Dorothy Canfield Fisher
Adolescents swing from euphoric self-confidence and a kind of narcissistic strength in which they feel invulnerable and even immortal, to despair, self-emptiness, self-deprecation. At the same time they seem to see an emerging self that is unique and wonderful, they suffer an intense envy which tears narcissism into shreds, and makes other people's qualities hit them like an attack of lasers.
Terri E Apter
What causes adolescents to rebel is not the assertion of authority but the arbitrary use of power, with little explanation of therules and no involvement in decision-making. . . . Involving the adolescent in decisions doesn't mean that you are giving up your authority. It means acknowledging that the teenager is growing up and has the right to participate in decisions that affect his or her life.
A young man is the perfect soldier. He has great potential for aggression and a limited critical capacity-or none at all-with which to analyze it and judge how to channel it. Throughout history societies have found ways of using this store of aggression, turning their adolescents into soldiers, cannon fodder with which to conquer their neighbors or defend themselves against their aggressors.
Carlos Ruiz Zafon
Gentlemen- by which I mean, of course, latter adolescents who aspire to manhood gentlemen, here is a truth: Enduring tedium over real time in a confined space is what real courage is. Such endurance is, as it happens, the distillate of what is, today, in this world neither you nor I have made, heroism. Heroism
David Foster Wallace
Though they themselves might be as surprised as their parents and teachers to hear it said, adolescents--these poignantly thin- skinned and vulnerable, passionate and impulsive, starkly sexual and monstrously self-absorbed creatures--are, in fact, avid seekers of moral authenticity. They wish above all to achieve some realistic power over the real world in which they live while at the same time remaining true to their values and ideals.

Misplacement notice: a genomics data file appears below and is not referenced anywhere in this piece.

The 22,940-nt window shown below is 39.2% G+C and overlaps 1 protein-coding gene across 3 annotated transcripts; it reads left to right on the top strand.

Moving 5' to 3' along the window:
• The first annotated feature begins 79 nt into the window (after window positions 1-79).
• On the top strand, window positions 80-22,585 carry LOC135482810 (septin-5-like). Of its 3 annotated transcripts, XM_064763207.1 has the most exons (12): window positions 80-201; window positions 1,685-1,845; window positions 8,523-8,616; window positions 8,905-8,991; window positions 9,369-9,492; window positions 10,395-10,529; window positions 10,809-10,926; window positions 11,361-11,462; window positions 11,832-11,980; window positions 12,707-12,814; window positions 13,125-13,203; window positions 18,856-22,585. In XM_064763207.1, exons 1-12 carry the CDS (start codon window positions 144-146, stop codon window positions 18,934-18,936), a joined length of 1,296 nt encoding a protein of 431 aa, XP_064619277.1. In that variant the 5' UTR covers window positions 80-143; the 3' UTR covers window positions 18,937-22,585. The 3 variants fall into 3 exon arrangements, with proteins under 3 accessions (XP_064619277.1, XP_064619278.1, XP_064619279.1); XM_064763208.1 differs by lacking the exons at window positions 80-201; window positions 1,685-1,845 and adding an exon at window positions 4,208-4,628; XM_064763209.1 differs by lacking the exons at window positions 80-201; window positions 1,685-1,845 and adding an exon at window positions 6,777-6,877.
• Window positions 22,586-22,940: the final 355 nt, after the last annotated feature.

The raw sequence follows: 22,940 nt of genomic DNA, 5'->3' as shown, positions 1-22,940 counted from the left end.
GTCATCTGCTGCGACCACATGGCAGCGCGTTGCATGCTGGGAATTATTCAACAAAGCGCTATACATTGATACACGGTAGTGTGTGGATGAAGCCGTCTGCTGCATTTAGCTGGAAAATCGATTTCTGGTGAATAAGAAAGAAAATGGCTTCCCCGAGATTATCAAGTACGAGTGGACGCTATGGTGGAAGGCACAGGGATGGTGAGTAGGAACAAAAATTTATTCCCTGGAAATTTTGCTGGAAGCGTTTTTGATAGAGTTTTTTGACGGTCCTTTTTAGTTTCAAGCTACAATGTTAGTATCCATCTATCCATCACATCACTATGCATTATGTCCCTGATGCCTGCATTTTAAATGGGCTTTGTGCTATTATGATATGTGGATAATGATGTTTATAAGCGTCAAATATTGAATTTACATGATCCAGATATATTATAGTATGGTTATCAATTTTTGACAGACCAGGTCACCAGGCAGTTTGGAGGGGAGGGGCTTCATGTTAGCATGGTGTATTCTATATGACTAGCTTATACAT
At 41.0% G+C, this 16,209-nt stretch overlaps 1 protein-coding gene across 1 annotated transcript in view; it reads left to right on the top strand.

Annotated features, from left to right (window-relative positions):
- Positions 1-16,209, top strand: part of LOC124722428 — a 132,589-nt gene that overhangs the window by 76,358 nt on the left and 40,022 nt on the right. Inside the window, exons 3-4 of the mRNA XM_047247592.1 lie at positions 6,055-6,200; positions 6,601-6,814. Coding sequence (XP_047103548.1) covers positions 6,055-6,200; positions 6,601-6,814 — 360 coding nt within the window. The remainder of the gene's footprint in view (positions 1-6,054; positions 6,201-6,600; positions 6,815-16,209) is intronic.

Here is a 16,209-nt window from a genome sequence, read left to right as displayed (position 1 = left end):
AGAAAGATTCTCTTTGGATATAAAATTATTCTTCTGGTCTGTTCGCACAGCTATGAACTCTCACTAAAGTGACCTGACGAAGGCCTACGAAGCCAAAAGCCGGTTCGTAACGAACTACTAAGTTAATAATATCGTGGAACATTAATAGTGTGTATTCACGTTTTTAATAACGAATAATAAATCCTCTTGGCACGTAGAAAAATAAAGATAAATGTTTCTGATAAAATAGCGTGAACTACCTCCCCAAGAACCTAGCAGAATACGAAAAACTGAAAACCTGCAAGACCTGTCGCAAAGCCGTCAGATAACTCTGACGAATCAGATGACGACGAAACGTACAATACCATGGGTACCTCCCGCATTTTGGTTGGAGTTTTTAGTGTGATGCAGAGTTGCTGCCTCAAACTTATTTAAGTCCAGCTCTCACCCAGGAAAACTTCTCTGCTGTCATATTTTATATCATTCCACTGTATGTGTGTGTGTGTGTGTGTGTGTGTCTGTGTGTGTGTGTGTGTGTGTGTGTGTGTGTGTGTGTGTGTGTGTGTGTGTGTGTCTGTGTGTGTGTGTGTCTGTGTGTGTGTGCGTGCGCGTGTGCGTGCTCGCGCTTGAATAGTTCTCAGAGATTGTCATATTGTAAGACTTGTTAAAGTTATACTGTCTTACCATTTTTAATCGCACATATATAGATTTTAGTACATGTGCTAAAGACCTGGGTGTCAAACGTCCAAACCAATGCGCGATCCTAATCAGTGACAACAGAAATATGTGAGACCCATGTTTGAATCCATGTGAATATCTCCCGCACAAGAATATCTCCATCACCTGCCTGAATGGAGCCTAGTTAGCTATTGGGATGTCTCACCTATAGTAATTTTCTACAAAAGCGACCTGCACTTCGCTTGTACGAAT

Louise J. Kaplan
I pity the babies whose mothers are busy texting trivialities instead of playing with their children; I pity the children who are tethered to their cell phones instead of playing ball; I pity the adolescents who are wasting their best years holding one of those artefacts instead of the hand of another young person.
Many of the things that I have written on have focused, at least a big part of the story, on adolescents. I think that in that period of life, so much happens, and it's the period of life where you're forming into an adult. In certain ways, you're already an adult and in certain ways you're still a kid.
Wine is a sign of happiness, love and plenty, how many of our adolescents and young people sense that these are no longer found in their homes? How many women, sad and lonely, wonder when love left, when it slipped away from their lives? How many elderly people feel left out of family celebrations, cast aside and longing each day for a little love?
In 1948, psychologists asked more than 10, 000 adolescents whether they considered themselves to be a very important person. At that point, 12 percent said yes. The same question was asked in 2003, and this time it wasn't 12 percent who considered themselves very important, it was 80 percent.
Parents wrongly assume that their daughters live in a world similar to the one they experienced as adolescents. They are dead wrong. Their daughters live in a media-drenched world floded with junk values. As girls turn from their parents, they turn to this world for guidance about how to be an adult.
Adolescence is a time when children are supposed to move away from parents who are holding firm and protective behind them. When the parents disconnect, the children have no base to move away from or return to. They aren't ready to face the world alone. With divorce, adolescents feel abandoned, and they are outraged at that abandonment. They are angry at both parents for letting them down. Often they feel that their parents broke the rules and so now they can too.